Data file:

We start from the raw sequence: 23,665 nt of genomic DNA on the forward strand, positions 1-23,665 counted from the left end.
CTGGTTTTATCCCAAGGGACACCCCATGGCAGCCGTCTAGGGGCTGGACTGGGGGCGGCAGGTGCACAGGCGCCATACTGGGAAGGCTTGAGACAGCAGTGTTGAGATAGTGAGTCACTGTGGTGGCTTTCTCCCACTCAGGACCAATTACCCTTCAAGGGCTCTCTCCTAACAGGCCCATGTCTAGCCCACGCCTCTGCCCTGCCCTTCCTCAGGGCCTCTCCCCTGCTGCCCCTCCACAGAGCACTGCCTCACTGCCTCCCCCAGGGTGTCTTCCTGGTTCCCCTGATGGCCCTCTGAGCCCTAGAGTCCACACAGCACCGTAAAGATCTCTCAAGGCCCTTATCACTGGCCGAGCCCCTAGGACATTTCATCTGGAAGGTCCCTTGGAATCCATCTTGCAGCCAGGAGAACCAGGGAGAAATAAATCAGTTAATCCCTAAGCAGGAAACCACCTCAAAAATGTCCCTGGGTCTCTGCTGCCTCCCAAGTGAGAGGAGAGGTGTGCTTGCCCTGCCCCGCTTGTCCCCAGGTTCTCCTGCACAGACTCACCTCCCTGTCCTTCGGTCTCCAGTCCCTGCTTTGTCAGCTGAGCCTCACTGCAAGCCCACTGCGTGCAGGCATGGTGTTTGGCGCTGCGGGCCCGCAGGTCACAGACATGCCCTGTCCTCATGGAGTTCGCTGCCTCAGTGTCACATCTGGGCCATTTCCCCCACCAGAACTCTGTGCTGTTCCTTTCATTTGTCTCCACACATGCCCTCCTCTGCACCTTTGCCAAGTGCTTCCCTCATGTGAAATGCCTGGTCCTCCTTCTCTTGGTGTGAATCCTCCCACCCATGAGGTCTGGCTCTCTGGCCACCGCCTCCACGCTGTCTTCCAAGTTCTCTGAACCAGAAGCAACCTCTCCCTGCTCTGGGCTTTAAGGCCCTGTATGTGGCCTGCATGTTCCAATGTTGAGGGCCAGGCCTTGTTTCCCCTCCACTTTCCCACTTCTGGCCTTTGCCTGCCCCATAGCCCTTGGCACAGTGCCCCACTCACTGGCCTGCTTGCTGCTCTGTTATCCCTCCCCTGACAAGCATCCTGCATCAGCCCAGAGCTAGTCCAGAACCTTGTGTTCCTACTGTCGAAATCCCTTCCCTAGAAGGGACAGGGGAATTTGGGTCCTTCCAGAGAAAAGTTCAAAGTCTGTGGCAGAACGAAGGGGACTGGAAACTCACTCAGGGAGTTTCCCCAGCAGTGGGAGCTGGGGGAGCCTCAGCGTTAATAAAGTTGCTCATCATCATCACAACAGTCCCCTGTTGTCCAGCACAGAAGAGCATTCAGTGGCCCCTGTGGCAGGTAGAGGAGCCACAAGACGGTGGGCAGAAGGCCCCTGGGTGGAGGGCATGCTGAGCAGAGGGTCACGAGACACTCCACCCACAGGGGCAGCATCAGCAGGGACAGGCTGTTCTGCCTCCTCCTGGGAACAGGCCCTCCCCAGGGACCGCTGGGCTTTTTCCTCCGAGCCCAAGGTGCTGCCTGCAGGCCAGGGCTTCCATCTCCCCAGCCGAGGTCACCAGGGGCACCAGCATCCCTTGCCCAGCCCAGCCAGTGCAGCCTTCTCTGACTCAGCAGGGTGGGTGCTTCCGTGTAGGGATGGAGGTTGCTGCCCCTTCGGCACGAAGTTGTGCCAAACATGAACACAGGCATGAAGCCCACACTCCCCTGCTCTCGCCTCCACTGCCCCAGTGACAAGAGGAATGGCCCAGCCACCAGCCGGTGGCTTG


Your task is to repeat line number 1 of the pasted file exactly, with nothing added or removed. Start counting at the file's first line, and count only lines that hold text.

We start from the raw sequence: 23,665 nt of genomic DNA on the forward strand, positions 1-23,665 counted from the left end.